3 out of 4 stars
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Peter is admitted to the Psychiatric Complex when his friend Isabella calls in his case. The Psychiatric Complex is a poorly run state facility, “a cross between a jail and a badly run hospital” according to Peter. He gets help and is transferred to JJ Erasmus, a private hospital. Henrico, his psychiatrist, tries to get rid of Peter’s friends, Fred da Silva and Baby. Peter, however, does not like this as he likes both Fred and Baby. He has a strong bond especially with Fred and does not like that Henrico wants to get rid of him.
Just over two weeks after Peter’s admission at JJ Erasmus, Henrico manages to get Peter on medication that gets rid of Peter’s friends. Peter is not pleased, but the medication makes him lethargic and he has no inclination towards conversing. He is discharged to a home for schizophrenics so that he recuperates there. However, the patients in this house are left to their own devices and soon Peter is off his medication and mixed up with some dangerous people.
This interesting story about Finding Fred da Silva by Ferdi Wheeler is written in the first person. The language is simple with a few words from South African languages. The book is divided into three parts; each following each place where Peter gets admitted.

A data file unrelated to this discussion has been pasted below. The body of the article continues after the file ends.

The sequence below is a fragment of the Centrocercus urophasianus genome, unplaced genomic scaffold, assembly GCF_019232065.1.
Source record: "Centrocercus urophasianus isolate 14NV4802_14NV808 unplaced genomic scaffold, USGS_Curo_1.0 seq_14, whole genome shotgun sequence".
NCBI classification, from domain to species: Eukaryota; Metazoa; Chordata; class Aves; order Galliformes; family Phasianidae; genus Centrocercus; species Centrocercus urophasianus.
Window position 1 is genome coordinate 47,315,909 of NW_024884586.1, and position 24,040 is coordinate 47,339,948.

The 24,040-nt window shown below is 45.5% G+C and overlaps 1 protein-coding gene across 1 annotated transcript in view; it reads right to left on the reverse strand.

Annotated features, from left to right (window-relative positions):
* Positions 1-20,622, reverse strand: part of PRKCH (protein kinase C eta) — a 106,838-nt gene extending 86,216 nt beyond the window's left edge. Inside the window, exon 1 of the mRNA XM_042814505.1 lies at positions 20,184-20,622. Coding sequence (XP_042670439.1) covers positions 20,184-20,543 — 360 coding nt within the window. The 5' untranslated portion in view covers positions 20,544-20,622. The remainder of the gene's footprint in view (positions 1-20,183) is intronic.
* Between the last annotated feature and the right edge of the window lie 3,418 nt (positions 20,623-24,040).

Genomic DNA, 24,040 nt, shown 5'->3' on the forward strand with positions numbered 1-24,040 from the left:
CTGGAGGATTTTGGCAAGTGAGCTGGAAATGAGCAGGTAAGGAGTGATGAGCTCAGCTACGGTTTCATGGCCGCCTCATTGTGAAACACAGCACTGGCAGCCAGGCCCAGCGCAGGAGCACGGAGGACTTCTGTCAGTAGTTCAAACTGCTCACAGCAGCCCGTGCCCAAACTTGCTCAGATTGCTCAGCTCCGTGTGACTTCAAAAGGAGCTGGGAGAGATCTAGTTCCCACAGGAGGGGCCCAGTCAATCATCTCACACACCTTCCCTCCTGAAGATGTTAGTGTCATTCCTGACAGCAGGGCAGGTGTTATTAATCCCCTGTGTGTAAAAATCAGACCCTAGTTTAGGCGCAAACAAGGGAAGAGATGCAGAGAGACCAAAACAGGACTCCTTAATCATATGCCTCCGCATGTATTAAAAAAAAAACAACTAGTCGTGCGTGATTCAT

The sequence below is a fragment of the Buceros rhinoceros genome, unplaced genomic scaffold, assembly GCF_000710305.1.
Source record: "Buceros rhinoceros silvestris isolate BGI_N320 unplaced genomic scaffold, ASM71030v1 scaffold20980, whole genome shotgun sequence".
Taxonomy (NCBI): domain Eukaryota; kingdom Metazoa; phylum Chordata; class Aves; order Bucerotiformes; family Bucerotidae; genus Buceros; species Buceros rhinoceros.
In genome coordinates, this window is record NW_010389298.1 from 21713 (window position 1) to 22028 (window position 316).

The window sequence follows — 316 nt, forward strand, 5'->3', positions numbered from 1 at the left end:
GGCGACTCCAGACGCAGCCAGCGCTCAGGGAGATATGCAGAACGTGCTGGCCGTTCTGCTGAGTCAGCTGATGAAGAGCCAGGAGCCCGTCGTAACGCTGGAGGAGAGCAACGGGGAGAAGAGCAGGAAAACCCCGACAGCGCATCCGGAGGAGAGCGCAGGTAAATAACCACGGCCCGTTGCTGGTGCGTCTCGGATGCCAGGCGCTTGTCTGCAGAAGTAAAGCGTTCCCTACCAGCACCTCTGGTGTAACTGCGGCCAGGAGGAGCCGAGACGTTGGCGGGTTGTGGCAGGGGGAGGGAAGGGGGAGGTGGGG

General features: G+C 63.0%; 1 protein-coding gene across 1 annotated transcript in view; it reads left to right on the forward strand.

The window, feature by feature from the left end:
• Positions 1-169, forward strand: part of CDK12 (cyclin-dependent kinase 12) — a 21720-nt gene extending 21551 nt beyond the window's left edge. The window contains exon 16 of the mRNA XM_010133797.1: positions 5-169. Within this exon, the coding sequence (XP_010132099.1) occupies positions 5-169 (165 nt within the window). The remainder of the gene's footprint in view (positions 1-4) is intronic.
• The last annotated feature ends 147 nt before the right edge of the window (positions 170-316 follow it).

The first person point of view from Peter made the story quite interesting. It gave a whole new perspective on mental illness. Peter is aware of his illness - at least to some degree, but it is not a problem as far as he is concerned. At one point Peter wonders why he is considered mentally ill and yet some preachers claim to have been talking to God but are considered sane. Fred and Baby are very real to him. They are his friends and he sees no need to get rid of them. His meetings and conversations with these two characters are quite interesting. Peter’s interaction with and perception of other patients is also quite interesting and at times humorous.
I mostly enjoyed this book, but I was disappointed by a large number of both grammatical and typographical errors. I am inclined to think that this is the author’s first manuscript and is yet to be professionally edited. There was also inconsistency in formatting the titles, that is, the first part is titled Part One and the second is titled Part II. Also, the first few lines of a new chapter start at the bottom of a page instead of the top of a new page. There are also a few instances of profanity and some blunt descriptions of partial nudity.
This book will make an excellent read after professional editing. I rate it 3 out of 4 stars. I recommend it to readers of fiction who are interested in mental illness. I recommend the book for adults because of the sensitive nature of mental illnesses.
Finding Fred da Silva
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